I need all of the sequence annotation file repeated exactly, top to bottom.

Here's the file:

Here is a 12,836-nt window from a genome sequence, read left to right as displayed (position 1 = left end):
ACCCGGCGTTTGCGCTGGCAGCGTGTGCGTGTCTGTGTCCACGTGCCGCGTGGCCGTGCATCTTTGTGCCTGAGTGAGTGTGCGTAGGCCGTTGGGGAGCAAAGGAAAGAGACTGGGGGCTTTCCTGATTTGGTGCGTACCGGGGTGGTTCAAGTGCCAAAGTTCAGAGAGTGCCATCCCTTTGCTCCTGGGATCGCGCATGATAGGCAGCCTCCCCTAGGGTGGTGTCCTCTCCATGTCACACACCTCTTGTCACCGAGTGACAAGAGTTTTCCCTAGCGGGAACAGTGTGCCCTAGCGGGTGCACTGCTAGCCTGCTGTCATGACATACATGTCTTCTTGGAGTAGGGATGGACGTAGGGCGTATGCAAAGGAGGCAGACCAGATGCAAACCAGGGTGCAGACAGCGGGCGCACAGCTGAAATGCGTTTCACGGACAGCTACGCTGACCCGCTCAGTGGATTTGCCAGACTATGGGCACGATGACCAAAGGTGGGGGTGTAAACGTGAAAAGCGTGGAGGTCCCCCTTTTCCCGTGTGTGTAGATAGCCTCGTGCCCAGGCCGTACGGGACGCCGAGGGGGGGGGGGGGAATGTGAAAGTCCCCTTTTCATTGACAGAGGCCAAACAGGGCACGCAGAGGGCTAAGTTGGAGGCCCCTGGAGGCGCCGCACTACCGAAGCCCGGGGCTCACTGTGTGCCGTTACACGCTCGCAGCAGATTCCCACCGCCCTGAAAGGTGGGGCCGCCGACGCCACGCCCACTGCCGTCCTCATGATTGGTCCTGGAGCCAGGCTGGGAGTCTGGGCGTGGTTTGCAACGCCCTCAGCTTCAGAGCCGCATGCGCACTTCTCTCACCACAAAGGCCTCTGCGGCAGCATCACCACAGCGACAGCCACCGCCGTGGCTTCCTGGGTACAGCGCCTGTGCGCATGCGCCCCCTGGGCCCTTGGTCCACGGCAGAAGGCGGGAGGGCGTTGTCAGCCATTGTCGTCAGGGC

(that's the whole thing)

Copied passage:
Here is a 12,836-nt window from a genome sequence, read left to right as displayed (position 1 = left end):
ACCCGGCGTTTGCGCTGGCAGCGTGTGCGTGTCTGTGTCCACGTGCCGCGTGGCCGTGCATCTTTGTGCCTGAGTGAGTGTGCGTAGGCCGTTGGGGAGCAAAGGAAAGAGACTGGGGGCTTTCCTGATTTGGTGCGTACCGGGGTGGTTCAAGTGCCAAAGTTCAGAGAGTGCCATCCCTTTGCTCCTGGGATCGCGCATGATAGGCAGCCTCCCCTAGGGTGGTGTCCTCTCCATGTCACACACCTCTTGTCACCGAGTGACAAGAGTTTTCCCTAGCGGGAACAGTGTGCCCTAGCGGGTGCACTGCTAGCCTGCTGTCATGACATACATGTCTTCTTGGAGTAGGGATGGACGTAGGGCGTATGCAAAGGAGGCAGACCAGATGCAAACCAGGGTGCAGACAGCGGGCGCACAGCTGAAATGCGTTTCACGGACAGCTACGCTGACCCGCTCAGTGGATTTGCCAGACTATGGGCACGATGACCAAAGGTGGGGGTGTAAACGTGAAAAGCGTGGAGGTCCCCCTTTTCCCGTGTGTGTAGATAGCCTCGTGCCCAGGCCGTACGGGACGCCGAGGGGGGGGGGGGGAATGTGAAAGTCCCCTTTTCATTGACAGAGGCCAAACAGGGCACGCAGAGGGCTAAGTTGGAGGCCCCTGGAGGCGCCGCACTACCGAAGCCCGGGGCTCACTGTGTGCCGTTACACGCTCGCAGCAGATTCCCACCGCCCTGAAAGGTGGGGCCGCCGACGCCACGCCCACTGCCGTCCTCATGATTGGTCCTGGAGCCAGGCTGGGAGTCTGGGCGTGGTTTGCAACGCCCTCAGCTTCAGAGCCGCATGCGCACTTCTCTCACCACAAAGGCCTCTGCGGCAGCATCACCACAGCGACAGCCACCGCCGTGGCTTCCTGGGTACAGCGCCTGTGCGCATGCGCCCCCTGGGCCCTTGGTCCACGGCAGAAGGCGGGAGGGCGTTGTCAGCCATTGTCGTCAGGGC